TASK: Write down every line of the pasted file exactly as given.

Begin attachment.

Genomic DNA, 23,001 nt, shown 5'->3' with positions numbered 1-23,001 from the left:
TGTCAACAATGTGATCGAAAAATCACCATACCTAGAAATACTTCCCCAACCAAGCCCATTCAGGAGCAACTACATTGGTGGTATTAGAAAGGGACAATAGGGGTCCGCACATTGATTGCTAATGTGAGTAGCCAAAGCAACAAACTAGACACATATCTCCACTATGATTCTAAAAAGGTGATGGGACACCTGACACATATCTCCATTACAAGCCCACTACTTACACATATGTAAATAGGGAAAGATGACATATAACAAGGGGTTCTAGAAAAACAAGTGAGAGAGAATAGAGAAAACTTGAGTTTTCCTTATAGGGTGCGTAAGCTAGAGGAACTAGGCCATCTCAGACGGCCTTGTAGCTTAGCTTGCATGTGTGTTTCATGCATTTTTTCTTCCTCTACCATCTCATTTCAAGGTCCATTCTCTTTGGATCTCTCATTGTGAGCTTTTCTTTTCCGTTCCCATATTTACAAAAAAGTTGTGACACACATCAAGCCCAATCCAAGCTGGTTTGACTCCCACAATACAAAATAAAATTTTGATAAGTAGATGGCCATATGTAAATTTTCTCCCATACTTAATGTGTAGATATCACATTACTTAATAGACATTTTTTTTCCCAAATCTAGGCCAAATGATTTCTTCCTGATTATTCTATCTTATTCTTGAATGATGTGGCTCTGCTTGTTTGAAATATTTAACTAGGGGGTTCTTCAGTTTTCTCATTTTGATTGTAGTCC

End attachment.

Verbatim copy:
Genomic DNA, 23,001 nt, shown 5'->3' with positions numbered 1-23,001 from the left:
TGTCAACAATGTGATCGAAAAATCACCATACCTAGAAATACTTCCCCAACCAAGCCCATTCAGGAGCAACTACATTGGTGGTATTAGAAAGGGACAATAGGGGTCCGCACATTGATTGCTAATGTGAGTAGCCAAAGCAACAAACTAGACACATATCTCCACTATGATTCTAAAAAGGTGATGGGACACCTGACACATATCTCCATTACAAGCCCACTACTTACACATATGTAAATAGGGAAAGATGACATATAACAAGGGGTTCTAGAAAAACAAGTGAGAGAGAATAGAGAAAACTTGAGTTTTCCTTATAGGGTGCGTAAGCTAGAGGAACTAGGCCATCTCAGACGGCCTTGTAGCTTAGCTTGCATGTGTGTTTCATGCATTTTTTCTTCCTCTACCATCTCATTTCAAGGTCCATTCTCTTTGGATCTCTCATTGTGAGCTTTTCTTTTCCGTTCCCATATTTACAAAAAAGTTGTGACACACATCAAGCCCAATCCAAGCTGGTTTGACTCCCACAATACAAAATAAAATTTTGATAAGTAGATGGCCATATGTAAATTTTCTCCCATACTTAATGTGTAGATATCACATTACTTAATAGACATTTTTTTTCCCAAATCTAGGCCAAATGATTTCTTCCTGATTATTCTATCTTATTCTTGAATGATGTGGCTCTGCTTGTTTGAAATATTTAACTAGGGGGTTCTTCAGTTTTCTCATTTTGATTGTAGTCC